This module is inactive in the selected year. The information shown below is for the academic year that the module was last running in, prior to the year selected.
2020/21 Undergraduate Module Catalogue
CLAS2420 Augustus and his Legacy
20 creditsClass Size: 12
Module manager: Dr Penelope J. Goodman
Taught: Semester 1 (Sep to Jan) View Timetable
Year running 2020/21
This module is mutually exclusive with
|CLAS3420||Augustus and his Legacy|
This module is approved as a discovery module
Module summaryThis module combines a historical study of the Augustan period with a cultural assessment of later responses to the legacy left by Augustus himself. The first, larger part of the module explores the c. 60-year period between the death of Julius Caesar and the accession of Rome’s second emperor, Tiberius. During this era, Rome underwent a profound political transformation, exchanging an increasingly beleaguered Republican system for a system of rule by emperor – the principate – which would last for the next three centuries. At the same time, the social and cultural world of the Roman empire was also revolutionised, witnessing the emergence of a new social hierarchy, new forms and uses of art, architecture and literature, new religious beliefs and a new relationship between Rome and the provinces. Our lectures will investigate the role played by Augustus himself in this process of change, and look at the efforts which he made to ensure that his own personal legacy would last beyond it. In the second part of the module, we will then turn our attention to the post-Augustan period, looking at the ways in which people of later eras have responded to and made use of Augustus’ legacy in everything from political rhetoric to popular screen portrayals. We will ask why opinions of Augustus since his death have varied so dramatically, and how the range of different perspectives from the past inform our own understanding of him.
ObjectivesThis module will introduce students to the political and social character of the Augustan period and the factors which shaped it, as well as to later responses to Augustus, ranging from the immediate aftermath of his death to the modern era. Students will learn how to analyse and discuss a wide range of different types of primary evidence relevant to the Augustan period and its legacy, as well as engaging with modern scholarly debates on topics such as the nature of the Roman principate, issues of historical agency, and the relationship between historical figures / events and their later uses or interpretations.
On successful completion of this module, students are expected to be able to demonstrate:
- a capacity to understand and analyse the major political events, figures, social and cultural developments of the Augustan era
- a capacity to understand and analyse the relationship between the actions of the emperor Augustus in his own lifetime and later uses of and responses to his legacy
- an understanding of the strengths and weaknesses of the primary evidence usually used to explore the Augustan period and its legacy
- an ability to perform close critical analysis of the primary evidence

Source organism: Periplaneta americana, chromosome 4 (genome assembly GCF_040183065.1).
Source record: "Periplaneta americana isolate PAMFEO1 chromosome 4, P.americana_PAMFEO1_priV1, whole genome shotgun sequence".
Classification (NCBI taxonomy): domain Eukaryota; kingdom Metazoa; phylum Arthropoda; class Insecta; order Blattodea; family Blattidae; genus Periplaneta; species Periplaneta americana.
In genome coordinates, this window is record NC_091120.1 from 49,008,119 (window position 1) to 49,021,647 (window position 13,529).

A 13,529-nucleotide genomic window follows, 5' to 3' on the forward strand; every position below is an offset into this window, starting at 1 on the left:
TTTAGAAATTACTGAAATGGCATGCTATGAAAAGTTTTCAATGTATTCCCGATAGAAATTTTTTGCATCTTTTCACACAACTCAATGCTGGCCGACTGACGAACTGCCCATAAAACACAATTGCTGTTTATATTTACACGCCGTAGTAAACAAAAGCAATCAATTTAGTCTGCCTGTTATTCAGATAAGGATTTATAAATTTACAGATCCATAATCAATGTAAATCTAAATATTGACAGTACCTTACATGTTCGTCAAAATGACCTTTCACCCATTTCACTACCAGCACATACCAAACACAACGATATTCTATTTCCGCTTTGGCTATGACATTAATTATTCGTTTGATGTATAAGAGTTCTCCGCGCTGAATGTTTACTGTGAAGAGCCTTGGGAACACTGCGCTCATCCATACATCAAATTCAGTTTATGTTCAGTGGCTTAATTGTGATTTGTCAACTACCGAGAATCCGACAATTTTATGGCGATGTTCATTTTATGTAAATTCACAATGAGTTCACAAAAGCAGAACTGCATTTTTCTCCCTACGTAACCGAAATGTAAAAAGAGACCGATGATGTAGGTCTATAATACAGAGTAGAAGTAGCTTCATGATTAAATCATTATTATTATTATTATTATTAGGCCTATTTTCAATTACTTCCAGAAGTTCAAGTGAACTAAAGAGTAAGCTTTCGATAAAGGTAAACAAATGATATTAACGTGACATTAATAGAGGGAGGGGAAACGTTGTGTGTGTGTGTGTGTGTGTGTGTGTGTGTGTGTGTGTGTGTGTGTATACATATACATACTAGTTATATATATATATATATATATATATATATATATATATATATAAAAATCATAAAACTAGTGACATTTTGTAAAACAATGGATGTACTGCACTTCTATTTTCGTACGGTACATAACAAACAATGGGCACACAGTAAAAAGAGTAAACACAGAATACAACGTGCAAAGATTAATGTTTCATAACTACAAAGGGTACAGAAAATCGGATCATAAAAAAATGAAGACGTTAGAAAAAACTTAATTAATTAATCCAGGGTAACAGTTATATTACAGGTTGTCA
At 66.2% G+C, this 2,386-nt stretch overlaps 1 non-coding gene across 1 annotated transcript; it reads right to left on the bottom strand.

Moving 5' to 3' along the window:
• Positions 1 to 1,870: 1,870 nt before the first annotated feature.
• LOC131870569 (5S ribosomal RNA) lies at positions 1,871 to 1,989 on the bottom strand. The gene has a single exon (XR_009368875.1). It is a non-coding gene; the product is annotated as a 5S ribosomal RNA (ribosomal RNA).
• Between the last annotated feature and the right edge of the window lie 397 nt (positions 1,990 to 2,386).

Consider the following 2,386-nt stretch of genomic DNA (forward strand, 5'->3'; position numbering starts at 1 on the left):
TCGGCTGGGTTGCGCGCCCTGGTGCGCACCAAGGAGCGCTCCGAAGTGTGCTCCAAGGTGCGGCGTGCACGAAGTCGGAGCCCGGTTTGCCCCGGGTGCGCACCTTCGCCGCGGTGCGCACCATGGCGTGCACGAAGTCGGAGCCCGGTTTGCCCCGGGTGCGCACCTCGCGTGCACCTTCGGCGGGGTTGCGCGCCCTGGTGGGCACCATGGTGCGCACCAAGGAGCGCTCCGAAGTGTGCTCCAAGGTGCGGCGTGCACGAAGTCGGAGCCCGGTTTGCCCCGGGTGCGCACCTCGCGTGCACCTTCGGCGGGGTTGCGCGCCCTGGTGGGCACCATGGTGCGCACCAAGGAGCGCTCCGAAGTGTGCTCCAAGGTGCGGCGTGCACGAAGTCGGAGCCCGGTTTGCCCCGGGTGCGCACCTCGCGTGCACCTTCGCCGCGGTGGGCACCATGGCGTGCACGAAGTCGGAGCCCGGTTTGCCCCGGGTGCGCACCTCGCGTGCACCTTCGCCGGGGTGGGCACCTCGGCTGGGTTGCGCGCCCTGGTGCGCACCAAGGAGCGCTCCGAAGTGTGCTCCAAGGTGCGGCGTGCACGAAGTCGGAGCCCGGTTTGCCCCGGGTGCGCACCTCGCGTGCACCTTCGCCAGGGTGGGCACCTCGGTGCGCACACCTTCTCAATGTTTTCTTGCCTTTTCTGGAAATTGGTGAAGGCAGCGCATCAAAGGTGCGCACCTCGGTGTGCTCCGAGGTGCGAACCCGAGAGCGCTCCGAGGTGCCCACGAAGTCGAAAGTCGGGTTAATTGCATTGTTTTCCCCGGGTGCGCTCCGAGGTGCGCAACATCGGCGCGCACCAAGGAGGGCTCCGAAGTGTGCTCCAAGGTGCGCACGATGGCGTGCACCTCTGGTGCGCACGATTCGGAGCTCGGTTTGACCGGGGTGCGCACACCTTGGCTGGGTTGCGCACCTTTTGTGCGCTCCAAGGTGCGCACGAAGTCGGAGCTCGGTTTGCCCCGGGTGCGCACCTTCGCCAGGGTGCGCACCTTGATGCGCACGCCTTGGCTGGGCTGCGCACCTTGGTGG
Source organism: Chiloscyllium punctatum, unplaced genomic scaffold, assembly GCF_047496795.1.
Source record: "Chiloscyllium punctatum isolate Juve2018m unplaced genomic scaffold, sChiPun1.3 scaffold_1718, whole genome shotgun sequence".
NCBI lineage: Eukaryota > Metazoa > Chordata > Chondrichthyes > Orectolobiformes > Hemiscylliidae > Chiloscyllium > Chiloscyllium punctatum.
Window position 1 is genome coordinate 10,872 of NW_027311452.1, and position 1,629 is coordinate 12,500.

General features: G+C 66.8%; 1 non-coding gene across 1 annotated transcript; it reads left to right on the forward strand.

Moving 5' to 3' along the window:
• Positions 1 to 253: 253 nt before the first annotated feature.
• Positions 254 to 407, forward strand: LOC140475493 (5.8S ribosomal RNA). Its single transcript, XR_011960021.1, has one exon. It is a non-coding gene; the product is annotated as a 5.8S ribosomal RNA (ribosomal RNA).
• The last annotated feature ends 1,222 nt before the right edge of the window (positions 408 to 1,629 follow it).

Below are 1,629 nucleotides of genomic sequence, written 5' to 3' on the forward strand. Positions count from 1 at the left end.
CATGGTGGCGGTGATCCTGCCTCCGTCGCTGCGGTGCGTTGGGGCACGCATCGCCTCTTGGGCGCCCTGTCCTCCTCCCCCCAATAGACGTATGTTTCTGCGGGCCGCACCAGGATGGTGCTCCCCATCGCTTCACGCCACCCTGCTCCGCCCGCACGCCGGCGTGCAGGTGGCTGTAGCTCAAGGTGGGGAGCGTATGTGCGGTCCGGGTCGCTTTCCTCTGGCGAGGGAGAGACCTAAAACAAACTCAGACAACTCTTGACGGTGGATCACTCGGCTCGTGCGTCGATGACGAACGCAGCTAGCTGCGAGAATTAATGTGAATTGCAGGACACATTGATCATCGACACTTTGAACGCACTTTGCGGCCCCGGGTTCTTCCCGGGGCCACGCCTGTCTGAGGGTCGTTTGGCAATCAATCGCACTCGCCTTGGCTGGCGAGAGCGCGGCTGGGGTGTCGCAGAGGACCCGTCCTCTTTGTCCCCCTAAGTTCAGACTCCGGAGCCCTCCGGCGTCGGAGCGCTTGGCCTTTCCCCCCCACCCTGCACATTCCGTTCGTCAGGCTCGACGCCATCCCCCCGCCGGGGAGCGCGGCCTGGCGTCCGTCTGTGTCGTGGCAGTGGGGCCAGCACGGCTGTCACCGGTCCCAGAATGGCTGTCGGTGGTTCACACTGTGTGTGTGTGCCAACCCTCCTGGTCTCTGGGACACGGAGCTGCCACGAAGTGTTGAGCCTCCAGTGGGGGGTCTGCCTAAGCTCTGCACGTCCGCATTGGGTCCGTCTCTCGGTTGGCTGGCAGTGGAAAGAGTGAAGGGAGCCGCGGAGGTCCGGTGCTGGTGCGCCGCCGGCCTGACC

- a knowledge of major scholarly viewpoints and debates relevant to the study of the Augustan period and its legacy
- an ability to engage critically with the major scholarship on the subject
- an ability to construct reasoned and well-supported arguments
- an ability to communicate effectively in seminar classes, written assignments and under exam conditions
- good time management and IT skills
Historical topics covered in the first part of the module will include Augustus’ rise to political power; the nature of his position; his relationship with the existing Roman elite, the people, the army and the provinces; changes in religion, literature and architecture in Augustan Rome.
Legacy topics covered in the second part of the module will include responses to Augustus within antiquity, in the medieval period, in Christian legend, in the Renaissance, the Enlightenment, and the particular contexts of the British empire, fascist Italy and modern screen portrayals.
|Delivery type||Number||Length hours||Student hours|
|Private study hours||180.00|
|Total Contact hours||20.00|
|Total hours (100hr per 10 credits)||200.00|
Private studyThe 180 hours of private study and independent learning on this module break down as follows:
- 3 hours reading for each of the 15 lectures = 45 hours
- 7 hours reading / note-taking for each of the 5 seminars = 35 hours
- Researching and writing assessments = 80 hours
Opportunities for Formative FeedbackStudents will receive formative feedback from the module tutor during class contact hours and especially in seminar classes. They will also receive detailed summative feedback on their coursework in week 11, providing them with a formal indicator of their progress on the module well in advance of the exam at the end of the semester. Students will also be encouraged to attend the module convenor’s drop-in hours to discuss the module content, draft essays or preparation for the exam, or to request further clarification of feedback already provided on assessed work.
Methods of assessment
|Assessment type||Notes||% of formal assessment|
|Total percentage (Assessment Coursework)||100.00|
Normally resits will be assessed by the same methodology as the first attempt, unless otherwise stated
Reading listThe reading list is available from the Library website
Last updated: 02/10/2020 13:48:14
Browse Other Catalogues
- Undergraduate module catalogue
- Taught Postgraduate module catalogue
- Undergraduate programme catalogue
- Taught Postgraduate programme catalogue
Errors, omissions, failed links etc should be notified to the Catalogue Team.PROD